Can you opt out of a contract – energy companies can in AU

Recent articles said energy retailers have all the power when it comes to contracts. Our friend the chook farmer tackled that notion and won. But the really disappointing thing was the retailer was reluctant to apologise, instead they said ‘as a Customer Service gesture xxxxxx have reversed…”. That said another retailer that was caught up in to saga was very generous in the way they handled the matter. You might feel as we do – the later can be recommended to our friends for future Business! The energy user also deserves special praise for the courage to stand up to what we saw as bullying.

Published on 31 July 2014 by the Canberra Times http://www.canberratimes.com.au/business/all-power-to-the-energy-companies-when-it-comes-to-adjusting-prices-20140731-zyvp9.html , it was a story that expressly said Electricity companies appear to be able to opt out of contracts. This does fly in the face of what a student might remember as Contract Law 101 – reasonable man, offer acceptance that sort of thing. Well it does seem the energy contract also known as an Energy Supply Agreement (ESA) or Retail Supply Agreement (RSA) is a one way contract – user can be used sort of thing. If the user has limited rights how did chook farmer win when it was stacked against him. It actually had nothing to do with the interference of National Electricity Law (NSW), pressure from the ombudsman or common sense. It was the greed of the energy company itself in that they cooked up a scheme and sent out a letter a couple of years ago saying if you do not reply you will be deemed on contract for 3 years – You better check your agreements chappies, you might be contracted and don’t know it!

The answer to the ‘win’ was the energy company relied on a deemed contract. But, they failed to ensure they had an executed original contract in place. The timeline was in 2012 they said by their conduct they had a contract duly executed from 2009. In 2014 they decided they no longer wanted the customer and allowed the customer to transfer to another retailer. Then retrospectively they wanted a $10k plus penalty payment for an early exit. Where the sneaky weasel went wrong was the energy company did not have an executed 2009 ESA to prove a contract existed in the first place.

Well it seems in Australia and NSW in particular an energy company can write into the contract a clause that overrides contract law. That is a price can be varied at any time the supplier wishes. The example above also highlights another problem – the retailer ignored the pleas for justifying the attempted charges. That is correct they refused to be transparent, and the claimed they had no need to show how they arrived at the numbers. Previously co2land org has written of Rule 72. It does seem the same principle is used in this instance.

We mentioned Ombudsman also, do you know they are member funded by the people you might complain about? This means they do not operate to instigate, they mediate within rules. If the rules are stacked against you, well – use your imagination! Better still read the direct quotes on the industry behaviours from the Canberra Times article: “The industry’s regulator has decided that your power supplier can raise charges whenever it decides, rejecting a plan from a consumer group to force utilities to comply with the terms of a contract.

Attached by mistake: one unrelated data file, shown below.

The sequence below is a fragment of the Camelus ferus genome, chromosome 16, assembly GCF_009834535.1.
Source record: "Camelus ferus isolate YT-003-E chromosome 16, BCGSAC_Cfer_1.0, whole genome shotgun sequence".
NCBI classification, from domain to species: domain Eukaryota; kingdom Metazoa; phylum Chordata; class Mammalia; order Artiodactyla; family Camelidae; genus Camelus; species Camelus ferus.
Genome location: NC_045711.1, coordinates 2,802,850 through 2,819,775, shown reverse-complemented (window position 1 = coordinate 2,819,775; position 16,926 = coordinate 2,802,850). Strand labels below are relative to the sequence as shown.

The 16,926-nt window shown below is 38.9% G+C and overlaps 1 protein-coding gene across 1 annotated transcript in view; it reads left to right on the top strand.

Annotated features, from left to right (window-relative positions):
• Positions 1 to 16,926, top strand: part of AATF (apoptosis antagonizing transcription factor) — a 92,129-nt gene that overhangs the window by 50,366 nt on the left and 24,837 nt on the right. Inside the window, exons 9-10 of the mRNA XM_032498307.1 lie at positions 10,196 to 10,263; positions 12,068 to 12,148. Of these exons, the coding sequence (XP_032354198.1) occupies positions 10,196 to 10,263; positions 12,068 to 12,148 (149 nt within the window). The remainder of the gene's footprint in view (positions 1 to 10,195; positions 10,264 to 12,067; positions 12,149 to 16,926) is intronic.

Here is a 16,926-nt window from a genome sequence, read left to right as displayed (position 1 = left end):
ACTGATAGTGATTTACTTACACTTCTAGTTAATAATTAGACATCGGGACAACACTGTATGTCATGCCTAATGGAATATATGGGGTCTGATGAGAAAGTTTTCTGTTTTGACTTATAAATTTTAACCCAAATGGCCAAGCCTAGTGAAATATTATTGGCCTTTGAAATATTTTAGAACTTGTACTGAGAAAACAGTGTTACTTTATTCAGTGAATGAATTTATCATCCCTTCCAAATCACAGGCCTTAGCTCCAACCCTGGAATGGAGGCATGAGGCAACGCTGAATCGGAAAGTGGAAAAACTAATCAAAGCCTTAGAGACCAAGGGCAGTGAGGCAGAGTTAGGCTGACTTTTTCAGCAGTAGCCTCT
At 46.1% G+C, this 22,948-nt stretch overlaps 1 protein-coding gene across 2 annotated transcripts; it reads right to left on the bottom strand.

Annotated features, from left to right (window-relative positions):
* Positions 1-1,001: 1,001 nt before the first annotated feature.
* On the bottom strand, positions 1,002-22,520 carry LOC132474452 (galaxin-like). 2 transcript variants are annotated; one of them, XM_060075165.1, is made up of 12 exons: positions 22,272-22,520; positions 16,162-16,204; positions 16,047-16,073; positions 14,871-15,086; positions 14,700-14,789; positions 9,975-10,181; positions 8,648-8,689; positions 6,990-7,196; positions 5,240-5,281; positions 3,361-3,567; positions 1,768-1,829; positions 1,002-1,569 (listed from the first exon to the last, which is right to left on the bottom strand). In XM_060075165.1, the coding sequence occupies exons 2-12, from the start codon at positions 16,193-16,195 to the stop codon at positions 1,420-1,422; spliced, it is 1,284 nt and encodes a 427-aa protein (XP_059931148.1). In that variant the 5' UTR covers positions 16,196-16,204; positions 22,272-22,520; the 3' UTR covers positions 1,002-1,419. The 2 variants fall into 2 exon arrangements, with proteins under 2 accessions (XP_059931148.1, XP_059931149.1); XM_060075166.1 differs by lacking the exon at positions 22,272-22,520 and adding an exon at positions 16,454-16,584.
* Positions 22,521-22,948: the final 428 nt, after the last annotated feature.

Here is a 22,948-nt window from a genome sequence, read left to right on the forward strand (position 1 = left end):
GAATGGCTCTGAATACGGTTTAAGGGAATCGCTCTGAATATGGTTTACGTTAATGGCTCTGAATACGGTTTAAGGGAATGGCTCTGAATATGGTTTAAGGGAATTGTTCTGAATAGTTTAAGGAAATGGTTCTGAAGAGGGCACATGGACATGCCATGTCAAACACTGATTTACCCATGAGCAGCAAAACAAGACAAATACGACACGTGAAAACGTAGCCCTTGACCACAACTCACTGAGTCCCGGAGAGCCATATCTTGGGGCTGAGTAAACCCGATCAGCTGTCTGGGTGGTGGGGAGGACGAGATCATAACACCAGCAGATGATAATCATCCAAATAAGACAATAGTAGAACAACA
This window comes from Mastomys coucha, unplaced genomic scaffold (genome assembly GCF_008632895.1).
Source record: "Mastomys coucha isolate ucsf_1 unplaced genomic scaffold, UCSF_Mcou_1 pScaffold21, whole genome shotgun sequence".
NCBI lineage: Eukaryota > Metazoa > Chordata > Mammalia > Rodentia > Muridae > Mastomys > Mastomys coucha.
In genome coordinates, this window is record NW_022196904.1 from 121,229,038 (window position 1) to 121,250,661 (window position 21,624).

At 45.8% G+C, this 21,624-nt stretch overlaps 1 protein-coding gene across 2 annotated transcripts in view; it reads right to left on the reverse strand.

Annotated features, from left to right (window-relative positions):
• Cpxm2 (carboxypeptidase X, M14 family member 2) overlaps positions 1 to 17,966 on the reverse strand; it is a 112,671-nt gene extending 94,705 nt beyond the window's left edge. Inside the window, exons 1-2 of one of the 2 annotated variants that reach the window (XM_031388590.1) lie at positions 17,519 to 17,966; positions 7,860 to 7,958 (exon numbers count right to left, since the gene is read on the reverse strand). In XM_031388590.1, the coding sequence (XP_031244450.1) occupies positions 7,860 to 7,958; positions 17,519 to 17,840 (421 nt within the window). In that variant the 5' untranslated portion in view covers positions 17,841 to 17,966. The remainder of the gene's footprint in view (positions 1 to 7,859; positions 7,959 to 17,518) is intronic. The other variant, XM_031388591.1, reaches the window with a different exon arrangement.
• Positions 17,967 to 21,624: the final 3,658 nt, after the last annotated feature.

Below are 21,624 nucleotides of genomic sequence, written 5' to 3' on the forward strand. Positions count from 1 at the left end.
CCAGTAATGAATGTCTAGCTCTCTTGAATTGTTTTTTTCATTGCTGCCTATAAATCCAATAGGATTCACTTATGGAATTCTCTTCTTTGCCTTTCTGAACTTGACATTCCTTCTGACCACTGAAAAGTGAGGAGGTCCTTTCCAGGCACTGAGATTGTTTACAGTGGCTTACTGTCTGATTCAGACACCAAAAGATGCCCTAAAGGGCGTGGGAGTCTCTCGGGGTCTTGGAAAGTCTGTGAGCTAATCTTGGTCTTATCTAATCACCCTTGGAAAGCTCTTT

Electricity suppliers have been accused of seeking to entice new customers by offering attractive deals on two- or even three-year contracts – except the small print gives the supplier an opt-out, the ability to raise prices when it wants.

As a result, a consumer who has shopped around to find a plan that suits them can find the prices have changed even before they receive their first bill.

This prompted the Consumer Action Law Centre, through its arm the Consumer Utilities Advocacy Centre, to seek to have power companies blocked from being able to unilaterally change fees and charges. It went to the industry’s regulator, the Australian Energy Market Commission, asking it to act.

But the regulator decided not to, preferring instead to ask retailers to be upfront about any changes.”

Co2land org would have hoped for increased certainty around the market. The advocate tones of what is needed clearly show the Australian situation needs to change. It seem the strong are protected and the less well prepared to be exploited. How does this fair with the rest of the world? Again quoting the Canberra Times: ”Retailers can manage those risks better than households….They know the market. Instead, all of the risk lies with the household.” The Consumer Action Law Centre spokesperson then said: “The regulator’s decision is at odds with that of regulators in other countries, such as the UK regulator Ofgem, which last year blocked power retailers from raising prices on fixed-term contracts, which are disadvantageous to the customer. Similarly, power companies are prevented from levying termination charges when their fixed-term contracts expire.”

Our final word: If we want so much to copy others good legislation, this UK example is a good place to start and make a difference too!

 

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